This medication is used to treat depression occurring with other mental/mood disorders (such as anxiety, agitation, schizophrenia). This medication is a combination of a tricyclic antidepressant (amitriptyline) and an antipsychotic medication (perphenazine). Together, they restore the balance of certain natural chemicals in the brain (neurotransmitters such as dopamine, norepinephrine, and serotonin). This medication helps you to have a better mood and sense of well-being, think more clearly, and feel less nervous, so that you can take part in everyday life.
Antidepressant medications are used to treat a variety of conditions, including depression and other mental/mood disorders. These medications can help prevent suicidal thoughts/attempts and provide other important benefits. However, studies have shown that a small number of people (especially people younger than 25) who take antidepressants for any condition may experience worsening depression, other mental/mood symptoms, or suicidal thoughts/attempts. Therefore, it is very important to talk with the doctor about the risks and benefits of antidepressant medication (especially for people younger than 25), even if treatment is not for a mental/mood condition. Tell the doctor right away if you notice worsening depression/other psychiatric conditions, unusual behavior changes (including possible suicidal thoughts/attempts), or other mental/mood changes (including new/worsening anxiety, panic attacks, trouble sleeping, irritability, hostile/angry feelings, impulsive actions, severe restlessness, very rapid speech). Be especially watchful for these symptoms when a new antidepressant is started or when the dose is changed.
There may be a slightly increased risk of serious, possibly fatal side effects (such as stroke, heart failure, fast/irregular heartbeat, pneumonia) when this medication is used by older adults with dementia. This medication is not approved for the treatment of dementia-related behavior problems. Discuss the risks and benefits of this medication, as well as other effective and possibly safer treatments for dementia-related behavior problems, with the doctor.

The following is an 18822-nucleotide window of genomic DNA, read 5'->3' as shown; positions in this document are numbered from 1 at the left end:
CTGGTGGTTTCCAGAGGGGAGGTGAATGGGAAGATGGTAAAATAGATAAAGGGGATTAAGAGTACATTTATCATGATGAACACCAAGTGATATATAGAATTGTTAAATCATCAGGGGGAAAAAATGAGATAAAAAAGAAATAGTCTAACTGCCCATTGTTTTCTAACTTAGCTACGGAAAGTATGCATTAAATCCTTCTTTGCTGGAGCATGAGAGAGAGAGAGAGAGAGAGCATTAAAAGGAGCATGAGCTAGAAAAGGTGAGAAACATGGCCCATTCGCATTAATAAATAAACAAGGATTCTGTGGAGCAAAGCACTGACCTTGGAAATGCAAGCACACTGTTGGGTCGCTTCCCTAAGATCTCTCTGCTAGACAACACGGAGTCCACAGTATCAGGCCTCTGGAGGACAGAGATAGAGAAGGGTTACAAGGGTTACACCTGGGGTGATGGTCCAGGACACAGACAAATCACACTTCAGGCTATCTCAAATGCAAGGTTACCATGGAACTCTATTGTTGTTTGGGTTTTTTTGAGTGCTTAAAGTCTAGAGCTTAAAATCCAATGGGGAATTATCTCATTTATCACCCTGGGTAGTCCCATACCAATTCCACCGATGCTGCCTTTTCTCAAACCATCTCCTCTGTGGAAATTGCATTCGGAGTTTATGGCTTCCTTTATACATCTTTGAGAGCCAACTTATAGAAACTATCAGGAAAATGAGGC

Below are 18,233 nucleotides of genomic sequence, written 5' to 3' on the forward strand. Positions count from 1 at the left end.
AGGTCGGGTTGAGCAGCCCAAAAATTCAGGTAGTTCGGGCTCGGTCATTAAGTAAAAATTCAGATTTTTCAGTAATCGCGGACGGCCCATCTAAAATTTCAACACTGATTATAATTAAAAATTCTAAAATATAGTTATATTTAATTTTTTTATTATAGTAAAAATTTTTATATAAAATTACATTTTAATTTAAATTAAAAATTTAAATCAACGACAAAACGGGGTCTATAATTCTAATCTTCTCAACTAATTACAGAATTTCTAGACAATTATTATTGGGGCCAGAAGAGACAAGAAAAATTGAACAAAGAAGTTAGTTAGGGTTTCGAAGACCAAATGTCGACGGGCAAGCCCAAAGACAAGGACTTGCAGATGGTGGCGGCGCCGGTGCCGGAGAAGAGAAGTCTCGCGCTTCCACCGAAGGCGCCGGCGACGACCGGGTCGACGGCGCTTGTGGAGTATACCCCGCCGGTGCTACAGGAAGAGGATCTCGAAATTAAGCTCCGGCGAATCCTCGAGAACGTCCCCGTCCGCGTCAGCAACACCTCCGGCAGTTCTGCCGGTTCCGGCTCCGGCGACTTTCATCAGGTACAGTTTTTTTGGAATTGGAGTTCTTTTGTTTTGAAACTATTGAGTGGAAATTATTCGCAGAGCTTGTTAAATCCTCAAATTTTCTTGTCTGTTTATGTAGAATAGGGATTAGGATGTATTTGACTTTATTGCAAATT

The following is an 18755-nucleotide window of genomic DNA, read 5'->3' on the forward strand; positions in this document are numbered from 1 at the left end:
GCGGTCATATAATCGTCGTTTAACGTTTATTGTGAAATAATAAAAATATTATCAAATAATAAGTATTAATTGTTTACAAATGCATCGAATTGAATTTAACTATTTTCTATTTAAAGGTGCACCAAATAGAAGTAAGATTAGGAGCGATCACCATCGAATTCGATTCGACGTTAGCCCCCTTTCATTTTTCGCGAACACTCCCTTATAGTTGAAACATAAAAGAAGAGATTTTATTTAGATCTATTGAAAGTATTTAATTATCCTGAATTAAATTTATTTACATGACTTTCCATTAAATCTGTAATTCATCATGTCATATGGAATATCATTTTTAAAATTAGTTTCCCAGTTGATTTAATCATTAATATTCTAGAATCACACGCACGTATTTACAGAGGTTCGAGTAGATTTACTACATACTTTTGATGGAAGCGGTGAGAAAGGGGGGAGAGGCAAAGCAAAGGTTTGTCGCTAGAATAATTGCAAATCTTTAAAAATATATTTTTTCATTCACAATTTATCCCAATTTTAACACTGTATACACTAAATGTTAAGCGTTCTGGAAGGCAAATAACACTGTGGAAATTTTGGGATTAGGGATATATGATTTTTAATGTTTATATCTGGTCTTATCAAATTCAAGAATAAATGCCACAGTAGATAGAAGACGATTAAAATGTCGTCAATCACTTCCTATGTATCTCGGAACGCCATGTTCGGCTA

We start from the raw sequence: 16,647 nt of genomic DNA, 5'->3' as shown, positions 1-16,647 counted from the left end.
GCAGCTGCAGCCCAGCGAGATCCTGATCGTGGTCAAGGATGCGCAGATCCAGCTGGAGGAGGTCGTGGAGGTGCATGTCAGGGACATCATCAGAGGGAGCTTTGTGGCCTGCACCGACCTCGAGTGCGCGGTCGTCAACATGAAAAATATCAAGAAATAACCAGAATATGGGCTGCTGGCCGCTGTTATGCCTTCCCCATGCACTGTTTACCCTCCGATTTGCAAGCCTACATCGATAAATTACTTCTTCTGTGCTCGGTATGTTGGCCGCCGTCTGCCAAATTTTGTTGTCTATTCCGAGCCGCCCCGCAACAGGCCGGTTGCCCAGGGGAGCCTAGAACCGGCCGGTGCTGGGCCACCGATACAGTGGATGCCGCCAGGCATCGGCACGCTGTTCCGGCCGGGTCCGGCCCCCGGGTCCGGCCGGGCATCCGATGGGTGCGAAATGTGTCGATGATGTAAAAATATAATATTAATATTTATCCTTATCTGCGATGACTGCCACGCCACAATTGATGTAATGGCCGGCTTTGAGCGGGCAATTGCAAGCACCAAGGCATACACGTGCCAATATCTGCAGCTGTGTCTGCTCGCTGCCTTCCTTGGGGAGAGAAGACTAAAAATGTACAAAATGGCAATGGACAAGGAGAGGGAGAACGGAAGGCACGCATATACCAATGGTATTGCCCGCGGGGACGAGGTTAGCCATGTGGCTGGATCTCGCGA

How to Use This Medication
Read the Medication Guide provided by your pharmacist before you start using this medication and each time you get a refill. If you have any questions, ask your doctor or pharmacist.
Take this medication by mouth, usually 1 to 4 times daily, as directed by your doctor. If you take it only once a day, take it at bedtime to help reduce daytime sleepiness.
Dosage is based on your medical condition and response to treatment. Your doctor may direct you to take a low dose at first, gradually increasing the dose to lower the chance of side effects (such as drowsiness, dry mouth, muscle spasms). Follow your doctor's directions carefully. The manufacturer recommends that you do not take more than 16 milligrams of perphenazine or 200 milligrams of amitriptyline per day.
Take this medication regularly to get the most benefit from it. To help you remember, take it at the same time(s) each day. Do not increase your dose or take this drug more often or for longer than prescribed. Your condition will not improve any faster, and your risk of side effects will increase.
Do not stop taking this medication without consulting your doctor. Your condition may become worse when the drug is suddenly stopped. Muscle aches, headaches, and trouble sleeping may also occur. To prevent these symptoms while you are stopping treatment with this drug, your doctor may reduce your dose gradually. Consult your doctor or pharmacist for more details. Report any new or worsening symptoms right away.
This medication may not work right away. You may see some benefit within a week. However, it may take up to 4 weeks before you see the full effect. Tell your doctor if your condition persists or worsens (such as increased anxiety, your feelings of sadness get worse, or you have thoughts of suicide).